Federico’s friends and family are incredible.  They stayed until one or twoish because a lot of them had to work in the morning, but Fernanda, Federico and I stayed up until close to four, talking and delving into seconds on the cakes.

Fernanda’s cousin shared this video with me.  It is quite accurate, unfortunately, but it’s completely hilarious.  It may be hard to understand all the jokes if you haven’t lived in Argentina a while, but the jist is that Americans sometimes say the dumbest things.

 

A Morphing City, or Rather, a Morphing Me

¡Feliz cumpleaños al profesor de todo!

Leonardo is not the typical English student, therefore we never have typical conversations.  For example, today’s discussion topic ended up being on Einstein’s theory of teletransportation.  But the rate at which he is learning is quite impressive, especially given the amount of time our spontaneous bouts of laughter consume.  An example of how well his English is progressing and his ability to make jokes:

The typical English student parts for the day by saying: Thank you.  Class today was a good start to the day.  It’s always a pleasure.

Leonardo, the atypical student says:  Thank you.  Class today was a good start to the day.  It’s always out of control.

He said it perfectly too, killing the punch line.  Ahhh…smiling all the way down Puerto Madero to class.

Yes, this is my job and it is awesome.


 

After two and a half months here in Bs. As., I’m starting to feel the city morphing around me a bit; I feel less anonymous and aimless.  I don’t think that it is because I blend in, because the applauses that I get as I walk down the street make me feel as if I should see if Bs. As. has a circus looking to hiring Americans.  Five pesos to step inside to see the stereotypical yanqui face framed in natural blonde hair.  The city just feels a little smaller because everywhere I go, there is always someone who is familiar with my American face and says hello.  Today alone on the street I saw Silvia, Fernanda and Federico’s English teacher, Agustine, my International PAL buddy from UCA who just happens to work at the same business that I give English classes at, my friend in the fruit stand who shot the breeze with me a bit and got all my fruit around for me.   ¿Qué más nena?  I saw you riding your bike past the other day, but you were going too fast and I didn’t get a chance to say hi.  ¿Qué más preciosa?  And then there is the absolutely gorgeous guy at the bike station in Parque Lezama who has officially memorized my entire passport number so that when I arrive all I have to do is tell him the number of my clave (pin number)—which I’m sure he has memorized as well, but asks out of respect anyway—and the bike number which I want to ride away in.  His smile alone makes my afternoon.  Then there is the stray dog I have adopted in Pto. Madero, and the woman who works at the fancy kitchen supplies store.   She lets me browse around and ask her where different kitchen gadgets are hidden in her store after I have my English classes at night.  Today, when I bought Fede’s birthday gift, I got to talk for twenty minutes to the college student who works there too about all sorts of random things from music to art to big cities as the woman wrapped Fede’s gift for me, the same gift the guy gave me a $15 peso discount on.  He asked me who recommended this shop to me.  I said, nadie.  Nobody, I always just pass by since I work in Pto. Madero.  I didn’t explain to him that I let the force drag me throughout my day and today, I ended up here, probably because subconsciously the man at the video store sent me.  Then I ended up taking a picture of a couple with a backdrop of El Puente de la Mujer and smiling at that rollerblader who jumped up onto the concrete bench and back off again like a pro.  Why?  So that he would meet up with me in San Telmo on his roller blades near the end of my walk and stop me to talk, saying he always sees me in Pto. Madero.  (Ahhh, yes I have a stalker.)  Ends up he’s an architect, loves art history, Renaissance Art especially, and lives right at the edge of Barracas less than five minutes from me.  I walked as he roller bladed and we talked the rest of the way home until we parted directions.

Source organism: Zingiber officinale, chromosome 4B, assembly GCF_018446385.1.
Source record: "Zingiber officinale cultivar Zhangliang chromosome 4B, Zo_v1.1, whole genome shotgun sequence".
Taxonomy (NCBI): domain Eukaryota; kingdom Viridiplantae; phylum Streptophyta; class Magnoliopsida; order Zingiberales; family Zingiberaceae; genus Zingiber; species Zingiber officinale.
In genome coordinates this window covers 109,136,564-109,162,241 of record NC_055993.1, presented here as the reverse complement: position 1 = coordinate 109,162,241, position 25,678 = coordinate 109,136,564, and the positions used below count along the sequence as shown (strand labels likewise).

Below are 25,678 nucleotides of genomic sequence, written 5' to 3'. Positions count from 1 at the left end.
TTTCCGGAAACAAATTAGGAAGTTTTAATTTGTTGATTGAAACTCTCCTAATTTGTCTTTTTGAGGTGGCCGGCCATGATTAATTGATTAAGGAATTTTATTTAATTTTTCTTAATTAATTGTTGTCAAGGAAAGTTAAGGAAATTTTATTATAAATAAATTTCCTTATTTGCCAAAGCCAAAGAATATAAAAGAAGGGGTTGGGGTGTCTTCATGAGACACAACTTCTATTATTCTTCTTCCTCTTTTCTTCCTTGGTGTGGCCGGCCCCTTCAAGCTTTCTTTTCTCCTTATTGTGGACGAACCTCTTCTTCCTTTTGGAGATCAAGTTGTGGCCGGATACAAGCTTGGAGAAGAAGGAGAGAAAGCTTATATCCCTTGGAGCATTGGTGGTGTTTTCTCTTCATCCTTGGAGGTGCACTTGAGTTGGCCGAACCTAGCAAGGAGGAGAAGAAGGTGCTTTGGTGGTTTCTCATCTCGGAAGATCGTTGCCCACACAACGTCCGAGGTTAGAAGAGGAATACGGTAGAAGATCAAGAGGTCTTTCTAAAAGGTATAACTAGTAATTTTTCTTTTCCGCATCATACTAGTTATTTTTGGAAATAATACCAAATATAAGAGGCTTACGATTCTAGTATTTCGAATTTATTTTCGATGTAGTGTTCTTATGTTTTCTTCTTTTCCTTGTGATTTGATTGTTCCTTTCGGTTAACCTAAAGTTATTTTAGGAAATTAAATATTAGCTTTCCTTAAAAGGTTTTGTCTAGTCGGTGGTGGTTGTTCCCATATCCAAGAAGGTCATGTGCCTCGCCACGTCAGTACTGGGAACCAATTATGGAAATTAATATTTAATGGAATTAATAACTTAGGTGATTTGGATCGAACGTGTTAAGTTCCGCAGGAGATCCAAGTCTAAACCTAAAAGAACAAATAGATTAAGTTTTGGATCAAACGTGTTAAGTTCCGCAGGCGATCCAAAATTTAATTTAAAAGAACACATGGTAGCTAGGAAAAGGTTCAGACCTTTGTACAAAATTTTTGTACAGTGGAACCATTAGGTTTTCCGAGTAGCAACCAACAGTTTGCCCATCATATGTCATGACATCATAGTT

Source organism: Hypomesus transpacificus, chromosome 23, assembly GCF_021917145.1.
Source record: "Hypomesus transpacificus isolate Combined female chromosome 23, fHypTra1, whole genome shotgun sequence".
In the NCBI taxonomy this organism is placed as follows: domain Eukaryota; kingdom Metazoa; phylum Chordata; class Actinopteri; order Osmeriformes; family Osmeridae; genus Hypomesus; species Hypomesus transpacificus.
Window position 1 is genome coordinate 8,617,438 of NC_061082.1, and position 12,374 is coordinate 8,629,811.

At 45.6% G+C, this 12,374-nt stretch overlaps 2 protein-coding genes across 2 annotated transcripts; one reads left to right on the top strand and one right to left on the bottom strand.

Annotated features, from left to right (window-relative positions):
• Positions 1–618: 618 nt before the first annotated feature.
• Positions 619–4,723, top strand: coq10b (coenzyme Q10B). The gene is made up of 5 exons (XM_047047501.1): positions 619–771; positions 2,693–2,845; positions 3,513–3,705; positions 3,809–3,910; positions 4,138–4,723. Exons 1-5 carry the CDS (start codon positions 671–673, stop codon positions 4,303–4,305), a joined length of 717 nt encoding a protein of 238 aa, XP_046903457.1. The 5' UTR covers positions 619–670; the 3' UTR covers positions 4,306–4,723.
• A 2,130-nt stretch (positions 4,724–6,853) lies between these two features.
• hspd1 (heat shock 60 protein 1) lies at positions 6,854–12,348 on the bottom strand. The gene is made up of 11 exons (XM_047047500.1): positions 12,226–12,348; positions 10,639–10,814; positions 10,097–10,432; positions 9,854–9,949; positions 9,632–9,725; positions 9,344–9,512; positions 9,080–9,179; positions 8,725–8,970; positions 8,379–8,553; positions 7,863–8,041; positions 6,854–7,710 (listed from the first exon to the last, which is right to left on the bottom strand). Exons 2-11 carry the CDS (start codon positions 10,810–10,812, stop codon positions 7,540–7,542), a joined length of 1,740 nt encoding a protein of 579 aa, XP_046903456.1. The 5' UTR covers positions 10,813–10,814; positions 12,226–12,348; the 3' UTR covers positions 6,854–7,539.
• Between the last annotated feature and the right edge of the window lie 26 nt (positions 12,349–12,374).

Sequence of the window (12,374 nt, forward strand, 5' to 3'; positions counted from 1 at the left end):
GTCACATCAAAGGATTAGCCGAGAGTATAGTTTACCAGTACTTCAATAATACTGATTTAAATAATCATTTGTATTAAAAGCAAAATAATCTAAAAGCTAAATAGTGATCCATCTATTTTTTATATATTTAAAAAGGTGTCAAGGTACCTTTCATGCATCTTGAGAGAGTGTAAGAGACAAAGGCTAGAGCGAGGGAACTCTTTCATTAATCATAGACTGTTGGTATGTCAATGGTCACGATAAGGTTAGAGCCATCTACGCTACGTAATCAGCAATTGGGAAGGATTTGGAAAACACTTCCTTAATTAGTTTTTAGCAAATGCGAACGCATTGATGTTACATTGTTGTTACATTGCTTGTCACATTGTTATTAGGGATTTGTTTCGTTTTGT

Where was I going with this?  Oh.  I don’t feel invisible anymore in this city.  I feel like the city has morphed to make room for me and I’m not just taking up space anymore.  I used to love the anonymity of being alone amidst the masses, but I think the city is slowly changing me, and I would much rather be greeted with a kiss on the cheek and smile knowing that its not just me here in this city roaming alone throughout my day.

Like Fernanda told me the other day as we were cooking, life is always beautiful, but the only way to truly appreciate it is to share and confide its beauty with others.


 

I don’t want to talk about this, but it’s important to document that today I had to hug Dani good-bye because she has to go back to Germany.  I’m crying inside.  I’m going to miss her so much.  She wasn’t supposed to leave.  Nobody is supposed to leave me considering I am the one visiting here in Argentina.  Fernanda isn’t supposed to leave me when she goes to Paris.  And Federico isn’t supposed to follow her there, leaving me here as well.  But, I’m taking things one day at a time, it just so happened that today was the last time I get to embrace Dani until I go visit her in Germany or she visits me in America or we meet up in another corner of the world, all of which are plausible options.